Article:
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NCERT Textbook - The Seven Ages Notes | Study English Class 9 - Class 9

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 Page 1


CBSE
10 10
UNIT UNIT
Poetry
P.5    The Seven Ages
by William Shakespeare
1. What according to you are the stages of a person's life? What characteristics 
would you associate with each stage? (e.g., childhood: innocence, joy)
2. Listen to this extract from Shakespeare's play As You Like It. As you listen, read 
the poem aloud; you can do this more than once.
All the world's a stage
And all the men and women merely players:
They have their exits and their entrances;
And one man in his time plays many parts,
5 His acts being seven ages. At first the infant,
Mewling and puking in the nurse's arms.
Then the whining schoolboy, with his satchel
And shining morning face, creeping like snail
Unwillingly to school. And then the lover,
10 Sighing like furnace, with a woeful ballad
Made to his mistress' eyebrow. Then a soldier.
Full of strange oaths, and bearded like the pard,
Jealous in honour, sudden and quick in quarrel,
Seeking the bubble reputation.
15 Even in the cannon's mouth. And then the justice,
In fair round belly with good capon lined,
With eyes severe and beard of formal cut,
Full of wise saws and modern instances;
80
mewling: crying 
puking: being sick, vomiting
satchel: a small bag, for carrying school books
woeful: very sad oaths: solemn promises
pard: leopard (a symbol of fierceness in Shakespeare's time)
cannon: a big gun that fired cannon-balls made of iron justice: judge
capon: a male chicken, very big and fat saws: sayings
Page 2


CBSE
10 10
UNIT UNIT
Poetry
P.5    The Seven Ages
by William Shakespeare
1. What according to you are the stages of a person's life? What characteristics 
would you associate with each stage? (e.g., childhood: innocence, joy)
2. Listen to this extract from Shakespeare's play As You Like It. As you listen, read 
the poem aloud; you can do this more than once.
All the world's a stage
And all the men and women merely players:
They have their exits and their entrances;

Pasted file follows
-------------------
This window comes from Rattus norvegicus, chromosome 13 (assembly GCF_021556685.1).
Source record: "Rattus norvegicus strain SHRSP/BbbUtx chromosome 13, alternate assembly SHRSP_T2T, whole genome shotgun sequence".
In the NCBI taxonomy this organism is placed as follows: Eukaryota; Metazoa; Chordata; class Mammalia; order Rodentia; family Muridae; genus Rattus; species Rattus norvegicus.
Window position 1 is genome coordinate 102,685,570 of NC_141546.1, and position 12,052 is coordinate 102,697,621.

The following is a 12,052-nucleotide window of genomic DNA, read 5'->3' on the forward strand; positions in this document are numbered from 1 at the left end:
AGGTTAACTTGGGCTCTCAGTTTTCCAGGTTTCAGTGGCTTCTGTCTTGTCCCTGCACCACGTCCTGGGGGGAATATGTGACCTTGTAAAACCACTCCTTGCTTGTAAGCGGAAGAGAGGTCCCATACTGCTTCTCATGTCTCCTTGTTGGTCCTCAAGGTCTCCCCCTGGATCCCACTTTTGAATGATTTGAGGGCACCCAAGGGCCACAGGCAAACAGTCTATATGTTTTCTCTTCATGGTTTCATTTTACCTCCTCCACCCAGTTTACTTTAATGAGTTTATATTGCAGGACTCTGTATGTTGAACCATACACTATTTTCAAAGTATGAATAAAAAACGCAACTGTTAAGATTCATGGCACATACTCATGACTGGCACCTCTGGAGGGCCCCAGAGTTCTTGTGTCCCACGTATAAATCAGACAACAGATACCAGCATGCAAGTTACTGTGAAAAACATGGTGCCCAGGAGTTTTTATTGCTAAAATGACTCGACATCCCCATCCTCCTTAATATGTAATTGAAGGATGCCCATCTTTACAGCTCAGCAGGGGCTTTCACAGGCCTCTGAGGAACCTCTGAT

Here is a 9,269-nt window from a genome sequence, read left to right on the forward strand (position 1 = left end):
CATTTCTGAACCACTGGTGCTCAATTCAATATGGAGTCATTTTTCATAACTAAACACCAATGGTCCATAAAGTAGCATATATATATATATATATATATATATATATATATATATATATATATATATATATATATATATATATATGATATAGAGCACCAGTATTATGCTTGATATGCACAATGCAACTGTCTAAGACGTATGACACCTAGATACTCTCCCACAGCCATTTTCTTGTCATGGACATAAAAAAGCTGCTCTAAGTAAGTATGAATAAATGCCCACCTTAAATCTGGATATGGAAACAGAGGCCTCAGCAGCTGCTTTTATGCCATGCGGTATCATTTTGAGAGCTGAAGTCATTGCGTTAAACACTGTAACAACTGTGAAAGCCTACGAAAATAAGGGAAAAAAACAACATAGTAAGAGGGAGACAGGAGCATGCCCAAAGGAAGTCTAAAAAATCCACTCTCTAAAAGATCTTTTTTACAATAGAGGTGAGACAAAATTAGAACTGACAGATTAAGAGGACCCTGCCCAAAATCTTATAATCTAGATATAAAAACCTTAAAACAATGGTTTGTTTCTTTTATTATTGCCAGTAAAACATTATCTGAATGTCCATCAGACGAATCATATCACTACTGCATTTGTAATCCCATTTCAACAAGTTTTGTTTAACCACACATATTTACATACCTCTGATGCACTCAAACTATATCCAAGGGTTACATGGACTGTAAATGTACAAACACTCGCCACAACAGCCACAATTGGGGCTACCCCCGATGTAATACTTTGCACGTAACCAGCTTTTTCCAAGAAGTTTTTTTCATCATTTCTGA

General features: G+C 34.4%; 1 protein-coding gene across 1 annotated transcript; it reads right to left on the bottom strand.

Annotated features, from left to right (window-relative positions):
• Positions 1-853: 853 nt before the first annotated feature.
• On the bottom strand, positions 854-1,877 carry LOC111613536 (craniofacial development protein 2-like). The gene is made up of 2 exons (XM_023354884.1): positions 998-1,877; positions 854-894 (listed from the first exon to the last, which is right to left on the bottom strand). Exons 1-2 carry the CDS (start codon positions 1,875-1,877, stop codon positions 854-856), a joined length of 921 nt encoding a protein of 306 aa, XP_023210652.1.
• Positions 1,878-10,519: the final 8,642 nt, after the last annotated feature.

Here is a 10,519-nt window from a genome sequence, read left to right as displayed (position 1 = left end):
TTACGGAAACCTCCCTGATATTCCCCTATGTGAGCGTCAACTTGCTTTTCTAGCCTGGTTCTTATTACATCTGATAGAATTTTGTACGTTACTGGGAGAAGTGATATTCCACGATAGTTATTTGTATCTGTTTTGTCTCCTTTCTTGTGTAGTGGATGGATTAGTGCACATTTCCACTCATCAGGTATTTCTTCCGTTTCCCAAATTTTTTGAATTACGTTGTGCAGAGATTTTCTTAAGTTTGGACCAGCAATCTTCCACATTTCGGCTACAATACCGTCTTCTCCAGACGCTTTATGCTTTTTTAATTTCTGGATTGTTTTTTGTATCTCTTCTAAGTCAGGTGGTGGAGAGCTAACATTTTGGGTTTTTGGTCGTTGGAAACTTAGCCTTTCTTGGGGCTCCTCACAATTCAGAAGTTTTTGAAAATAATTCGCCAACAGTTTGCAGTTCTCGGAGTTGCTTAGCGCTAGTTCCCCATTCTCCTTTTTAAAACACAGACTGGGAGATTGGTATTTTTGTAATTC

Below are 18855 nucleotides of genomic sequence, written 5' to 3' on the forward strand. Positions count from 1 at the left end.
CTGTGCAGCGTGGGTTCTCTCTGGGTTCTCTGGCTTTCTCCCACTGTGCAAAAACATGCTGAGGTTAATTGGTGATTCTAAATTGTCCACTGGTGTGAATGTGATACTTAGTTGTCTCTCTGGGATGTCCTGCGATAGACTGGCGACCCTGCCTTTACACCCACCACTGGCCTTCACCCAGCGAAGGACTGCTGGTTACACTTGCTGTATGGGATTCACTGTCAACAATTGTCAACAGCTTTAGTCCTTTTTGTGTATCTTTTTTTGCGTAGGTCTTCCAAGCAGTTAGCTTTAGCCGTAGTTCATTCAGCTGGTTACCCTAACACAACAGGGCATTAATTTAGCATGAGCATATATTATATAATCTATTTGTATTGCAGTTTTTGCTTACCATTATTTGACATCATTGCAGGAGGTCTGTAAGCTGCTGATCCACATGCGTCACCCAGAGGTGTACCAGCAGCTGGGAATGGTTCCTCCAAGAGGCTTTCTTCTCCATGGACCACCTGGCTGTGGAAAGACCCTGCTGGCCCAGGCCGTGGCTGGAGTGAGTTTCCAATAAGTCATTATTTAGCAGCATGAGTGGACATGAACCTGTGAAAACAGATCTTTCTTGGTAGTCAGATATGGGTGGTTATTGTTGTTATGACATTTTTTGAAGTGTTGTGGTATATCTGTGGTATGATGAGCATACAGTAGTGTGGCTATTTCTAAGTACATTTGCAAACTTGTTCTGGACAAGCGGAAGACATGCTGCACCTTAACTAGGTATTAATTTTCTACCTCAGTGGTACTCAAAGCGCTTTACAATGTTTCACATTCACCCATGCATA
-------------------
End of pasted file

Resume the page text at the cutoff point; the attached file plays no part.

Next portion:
And one man in his time plays many parts,
5 His acts being seven ages. At first the infant,
Mewling and puking in the nurse's arms.
Then the whining schoolboy, with his satchel
And shining morning face, creeping like snail
Unwillingly to school. And then the lover,
10 Sighing like furnace, with a woeful ballad
Made to his mistress' eyebrow. Then a soldier.
Full of strange oaths, and bearded like the pard,
Jealous in honour, sudden and quick in quarrel,
Seeking the bubble reputation.
15 Even in the cannon's mouth. And then the justice,
In fair round belly with good capon lined,
With eyes severe and beard of formal cut,
Full of wise saws and modern instances;
80
mewling: crying 
puking: being sick, vomiting
satchel: a small bag, for carrying school books
woeful: very sad oaths: solemn promises
pard: leopard (a symbol of fierceness in Shakespeare's time)
cannon: a big gun that fired cannon-balls made of iron justice: judge
capon: a male chicken, very big and fat saws: sayings
CBSE
Poetry
81 
And so he plays his part. The sixth age shifts
20 Into the lean and slippered pantaloon,
With spectacles on nose and pouch on side,
His youthful hose, well saved, a world too wide
For his shrunk shank; and his big manly voice,
Turning again toward childish treble, pipes
25 And whistles in his sound. Last scene of all,
That ends this strange eventful history,
Is second childishness and mere oblivion,
Sans teeth, sans eyes, sans taste, sans everything.
About the Poet
William Shakespeare (1564-1616) was born in Stratford-upon-Avon. He is 
considered by many to be the greatest dramatist of all time. He wrote 154 sonnets, two